Tonight, however, she didn’t get to watch latest science fiction action film. Instead, she sat at the bar of a dance hall that squatted at the back lot of an abandoned lumber mill. Tall pines obscured its ugly orange and black painted clap board siding that hid the rot more than it provided any aesthetic sense. And the tree break provided an adequate noise dampener, keeping the sound of the bands down to a dull thump-thump-thump.

The Pines was a little bit country and a little bit disco. On one side you could go over to the country side and scoot boots with the local rhinestone cowboys to the tunes of Mickey Gilley or Eddie Rabbit. On the disco side, a falsetto glitz dance floor complete with mirrored balls dangling from the ceiling that threw light colored confetti everywhere was thumping out the beat to the latest Bee Gee’s hit. The lead singer was no Andy Gibb and couldn’t touch the high tones, but he was cute, relatively sober and did an adequate job.

Hank slid a beer in her direction. She caught it and held it between her hands.  “Got to stay for a bit longer, sis. Sorry about that. The new bar back hasn’t dragged her ass in yet.”

“She’s stoned again,” Carmen said. “Marleen is always stoned and always late.”

“The beer’s on me. And if you see a guy you want to take home, let me know and I’ll find my way home.”

“Not gonna happen bro, but thanks.”

“Find someone. I won’t have a sister for an old maid.”

“I don’t give a good goddamn what you want,” She said not unkindly. ” I’d rather be an old maid than to hang with any of these leisure suited shit bags.”

Hank shrugged. “Suit yourself,” he said and walked away.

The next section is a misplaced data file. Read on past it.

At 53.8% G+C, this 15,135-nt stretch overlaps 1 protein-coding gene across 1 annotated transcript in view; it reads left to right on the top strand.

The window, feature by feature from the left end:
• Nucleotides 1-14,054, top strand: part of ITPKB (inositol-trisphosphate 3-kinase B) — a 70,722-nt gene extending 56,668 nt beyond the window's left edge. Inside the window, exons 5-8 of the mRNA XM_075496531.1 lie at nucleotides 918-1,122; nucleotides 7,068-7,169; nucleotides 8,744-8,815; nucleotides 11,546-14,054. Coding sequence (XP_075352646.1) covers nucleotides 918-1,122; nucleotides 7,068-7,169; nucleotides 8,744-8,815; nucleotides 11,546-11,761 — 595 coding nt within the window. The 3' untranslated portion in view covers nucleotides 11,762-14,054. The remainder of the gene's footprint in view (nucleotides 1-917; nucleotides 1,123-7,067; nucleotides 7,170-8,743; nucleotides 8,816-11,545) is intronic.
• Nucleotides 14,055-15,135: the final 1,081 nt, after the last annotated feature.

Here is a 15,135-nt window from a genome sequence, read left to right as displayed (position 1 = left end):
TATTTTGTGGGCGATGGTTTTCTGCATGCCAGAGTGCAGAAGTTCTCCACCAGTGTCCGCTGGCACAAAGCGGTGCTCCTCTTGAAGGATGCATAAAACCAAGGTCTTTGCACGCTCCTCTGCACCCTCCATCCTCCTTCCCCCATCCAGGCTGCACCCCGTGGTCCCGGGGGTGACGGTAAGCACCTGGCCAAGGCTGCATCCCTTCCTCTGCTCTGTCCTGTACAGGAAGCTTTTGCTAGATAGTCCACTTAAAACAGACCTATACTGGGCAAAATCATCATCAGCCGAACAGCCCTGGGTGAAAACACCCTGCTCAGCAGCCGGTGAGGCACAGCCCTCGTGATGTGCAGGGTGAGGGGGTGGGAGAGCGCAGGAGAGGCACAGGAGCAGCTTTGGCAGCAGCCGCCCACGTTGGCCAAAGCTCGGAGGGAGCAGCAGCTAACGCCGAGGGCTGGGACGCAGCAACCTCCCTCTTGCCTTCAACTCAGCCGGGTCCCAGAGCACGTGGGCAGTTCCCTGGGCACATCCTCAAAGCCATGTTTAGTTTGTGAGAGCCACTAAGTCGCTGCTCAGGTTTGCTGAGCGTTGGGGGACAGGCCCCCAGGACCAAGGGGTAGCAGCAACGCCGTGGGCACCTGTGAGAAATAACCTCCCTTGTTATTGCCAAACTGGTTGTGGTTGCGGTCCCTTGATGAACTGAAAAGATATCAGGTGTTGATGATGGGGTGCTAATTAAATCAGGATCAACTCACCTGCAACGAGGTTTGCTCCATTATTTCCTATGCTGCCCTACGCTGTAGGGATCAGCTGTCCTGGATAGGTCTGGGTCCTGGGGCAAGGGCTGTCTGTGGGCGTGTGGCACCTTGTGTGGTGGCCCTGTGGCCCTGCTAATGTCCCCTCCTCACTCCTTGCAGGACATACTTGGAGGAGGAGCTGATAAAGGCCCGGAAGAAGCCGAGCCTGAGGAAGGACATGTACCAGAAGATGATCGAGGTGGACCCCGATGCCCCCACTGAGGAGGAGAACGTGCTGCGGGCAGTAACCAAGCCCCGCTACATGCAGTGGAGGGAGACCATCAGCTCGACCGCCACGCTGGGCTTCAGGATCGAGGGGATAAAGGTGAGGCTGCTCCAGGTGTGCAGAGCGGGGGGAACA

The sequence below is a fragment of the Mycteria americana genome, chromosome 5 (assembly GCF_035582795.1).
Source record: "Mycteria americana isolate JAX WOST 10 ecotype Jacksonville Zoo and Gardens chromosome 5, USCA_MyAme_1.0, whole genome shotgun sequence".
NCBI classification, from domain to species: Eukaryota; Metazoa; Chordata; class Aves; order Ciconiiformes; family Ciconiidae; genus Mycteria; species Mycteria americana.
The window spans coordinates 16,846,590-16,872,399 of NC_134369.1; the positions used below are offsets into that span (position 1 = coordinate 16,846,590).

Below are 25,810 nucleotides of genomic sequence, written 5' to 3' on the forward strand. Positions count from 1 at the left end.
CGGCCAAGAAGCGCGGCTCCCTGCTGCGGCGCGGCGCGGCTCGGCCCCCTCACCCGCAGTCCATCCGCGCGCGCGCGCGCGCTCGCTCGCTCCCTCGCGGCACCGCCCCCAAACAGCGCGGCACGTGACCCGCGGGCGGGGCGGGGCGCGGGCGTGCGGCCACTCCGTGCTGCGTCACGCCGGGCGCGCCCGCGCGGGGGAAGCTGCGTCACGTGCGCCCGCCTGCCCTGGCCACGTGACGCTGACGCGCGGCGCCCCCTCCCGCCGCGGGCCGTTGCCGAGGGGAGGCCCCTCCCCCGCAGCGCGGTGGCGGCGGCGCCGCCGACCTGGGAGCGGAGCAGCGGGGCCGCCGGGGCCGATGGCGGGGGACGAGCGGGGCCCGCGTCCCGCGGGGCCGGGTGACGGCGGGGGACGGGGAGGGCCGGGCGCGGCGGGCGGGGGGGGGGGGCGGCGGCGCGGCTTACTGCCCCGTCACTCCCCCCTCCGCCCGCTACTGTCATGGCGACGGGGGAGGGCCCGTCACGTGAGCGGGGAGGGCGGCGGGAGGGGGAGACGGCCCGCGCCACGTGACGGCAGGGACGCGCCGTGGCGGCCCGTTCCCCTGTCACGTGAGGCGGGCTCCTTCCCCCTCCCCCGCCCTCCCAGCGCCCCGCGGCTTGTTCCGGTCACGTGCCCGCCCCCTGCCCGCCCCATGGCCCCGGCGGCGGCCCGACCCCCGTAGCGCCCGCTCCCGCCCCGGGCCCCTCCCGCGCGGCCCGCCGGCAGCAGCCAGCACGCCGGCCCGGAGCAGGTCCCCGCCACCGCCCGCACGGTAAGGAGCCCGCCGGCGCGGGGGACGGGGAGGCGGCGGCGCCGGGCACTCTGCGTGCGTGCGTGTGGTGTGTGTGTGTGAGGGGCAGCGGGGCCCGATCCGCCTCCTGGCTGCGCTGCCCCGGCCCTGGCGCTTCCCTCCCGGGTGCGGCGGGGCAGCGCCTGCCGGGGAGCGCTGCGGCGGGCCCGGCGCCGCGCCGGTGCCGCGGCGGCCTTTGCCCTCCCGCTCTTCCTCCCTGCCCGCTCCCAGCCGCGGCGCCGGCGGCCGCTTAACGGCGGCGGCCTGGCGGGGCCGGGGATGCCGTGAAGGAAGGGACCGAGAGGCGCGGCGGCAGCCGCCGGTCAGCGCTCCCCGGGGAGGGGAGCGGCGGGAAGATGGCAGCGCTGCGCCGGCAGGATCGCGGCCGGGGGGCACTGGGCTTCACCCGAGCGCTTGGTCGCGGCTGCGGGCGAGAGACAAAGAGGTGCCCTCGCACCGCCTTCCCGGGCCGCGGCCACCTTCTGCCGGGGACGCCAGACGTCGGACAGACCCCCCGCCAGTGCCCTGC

Being alone was preferable and she watched him return to work with considerable relief.  She couldn’t wait to get home and be alone in the cool darkness of her apartment. . Everything in the disco was too bright, too loud, too flashy, and too fake. She saw several men take interest in her from the far side of the bar. One with a fro the side of a rain forest smiled and raised his glass. Carmyn looked back down at the beer between her hands and wished it was wine. This was  a cheap brew, and tasted it. It was like the men in the room. Cheap, glitzy, good for a one night stand that hit hard and fast and left you unsatisfied..

Screw that. Her vibrator was more considerate than these turds.

A sharp thump against her shoulder interrupted her brooding . She automatically scooted over, thinking perhaps the person wanted to get onto the next bar stool. She continued to gaze into her drink, hoping that it wasn’t some guy wanting to get friendly.

“Hey. You.” The drunken slur came out more like “heah-oo” but it wasn’t a masculine voice at all, but rather a female one. A female in a red mini with a black rhinestone top. She was the same skinny broad who picked a fight with Carmyn every time she came to pick her brother up from work.  “Carmyn  Iz tlaking to oo.”

“Go talk to someone else,” Carmyn said tiredly.

An over manicured hand grabbed her by the shoulder and spun her around. Carmyn thought at first the band had stopped playing. But it had not. Nobody had noticed the skinny woman  swaying in front of her. The ugly woman with no front teeth, a massive badly dyed red hair and wearing enough makeup to make Tammy Faye proud.

“Oh look,” Carmyn said, “It’s Miss. White Trash of 1977.”

Miss White Trash’s brain was too alcohol addled to give Carmyn’s statement much thought. She had one thought on her mind, which was apparent by the horrible drunken scowl on her face.